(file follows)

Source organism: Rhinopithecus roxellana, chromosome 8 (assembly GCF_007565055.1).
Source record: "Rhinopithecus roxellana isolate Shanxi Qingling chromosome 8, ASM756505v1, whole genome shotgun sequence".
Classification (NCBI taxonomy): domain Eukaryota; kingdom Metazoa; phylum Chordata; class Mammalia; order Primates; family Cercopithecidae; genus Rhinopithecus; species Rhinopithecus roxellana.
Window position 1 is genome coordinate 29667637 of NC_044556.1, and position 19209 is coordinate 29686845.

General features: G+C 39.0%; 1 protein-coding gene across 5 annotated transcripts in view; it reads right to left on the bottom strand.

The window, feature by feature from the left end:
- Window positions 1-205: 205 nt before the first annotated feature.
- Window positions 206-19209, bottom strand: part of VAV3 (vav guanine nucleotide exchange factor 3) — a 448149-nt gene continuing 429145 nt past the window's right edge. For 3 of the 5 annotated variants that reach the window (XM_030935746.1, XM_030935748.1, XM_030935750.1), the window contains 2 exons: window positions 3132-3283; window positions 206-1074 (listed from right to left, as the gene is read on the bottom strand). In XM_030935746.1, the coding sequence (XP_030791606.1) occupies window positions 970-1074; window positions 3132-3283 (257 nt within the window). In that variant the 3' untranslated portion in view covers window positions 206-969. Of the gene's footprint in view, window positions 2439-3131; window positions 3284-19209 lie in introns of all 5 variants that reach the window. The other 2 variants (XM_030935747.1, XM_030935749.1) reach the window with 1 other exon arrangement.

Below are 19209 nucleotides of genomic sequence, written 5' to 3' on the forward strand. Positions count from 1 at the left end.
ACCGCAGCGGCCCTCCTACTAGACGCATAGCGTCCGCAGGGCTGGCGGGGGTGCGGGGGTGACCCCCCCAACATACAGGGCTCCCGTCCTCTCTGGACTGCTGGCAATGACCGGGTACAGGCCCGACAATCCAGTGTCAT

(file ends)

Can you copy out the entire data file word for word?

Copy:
Source organism: Rhinopithecus roxellana, chromosome 8 (assembly GCF_007565055.1).
Source record: "Rhinopithecus roxellana isolate Shanxi Qingling chromosome 8, ASM756505v1, whole genome shotgun sequence".
Classification (NCBI taxonomy): domain Eukaryota; kingdom Metazoa; phylum Chordata; class Mammalia; order Primates; family Cercopithecidae; genus Rhinopithecus; species Rhinopithecus roxellana.
Window position 1 is genome coordinate 29667637 of NC_044556.1, and position 19209 is coordinate 29686845.

General features: G+C 39.0%; 1 protein-coding gene across 5 annotated transcripts in view; it reads right to left on the bottom strand.

The window, feature by feature from the left end:
- Window positions 1-205: 205 nt before the first annotated feature.
- Window positions 206-19209, bottom strand: part of VAV3 (vav guanine nucleotide exchange factor 3) — a 448149-nt gene continuing 429145 nt past the window's right edge. For 3 of the 5 annotated variants that reach the window (XM_030935746.1, XM_030935748.1, XM_030935750.1), the window contains 2 exons: window positions 3132-3283; window positions 206-1074 (listed from right to left, as the gene is read on the bottom strand). In XM_030935746.1, the coding sequence (XP_030791606.1) occupies window positions 970-1074; window positions 3132-3283 (257 nt within the window). In that variant the 3' untranslated portion in view covers window positions 206-969. Of the gene's footprint in view, window positions 2439-3131; window positions 3284-19209 lie in introns of all 5 variants that reach the window. The other 2 variants (XM_030935747.1, XM_030935749.1) reach the window with 1 other exon arrangement.

Below are 19209 nucleotides of genomic sequence, written 5' to 3' on the forward strand. Positions count from 1 at the left end.
ACCGCAGCGGCCCTCCTACTAGACGCATAGCGTCCGCAGGGCTGGCGGGGGTGCGGGGGTGACCCCCCCAACATACAGGGCTCCCGTCCTCTCTGGACTGCTGGCAATGACCGGGTACAGGCCCGACAATCCAGTGTCAT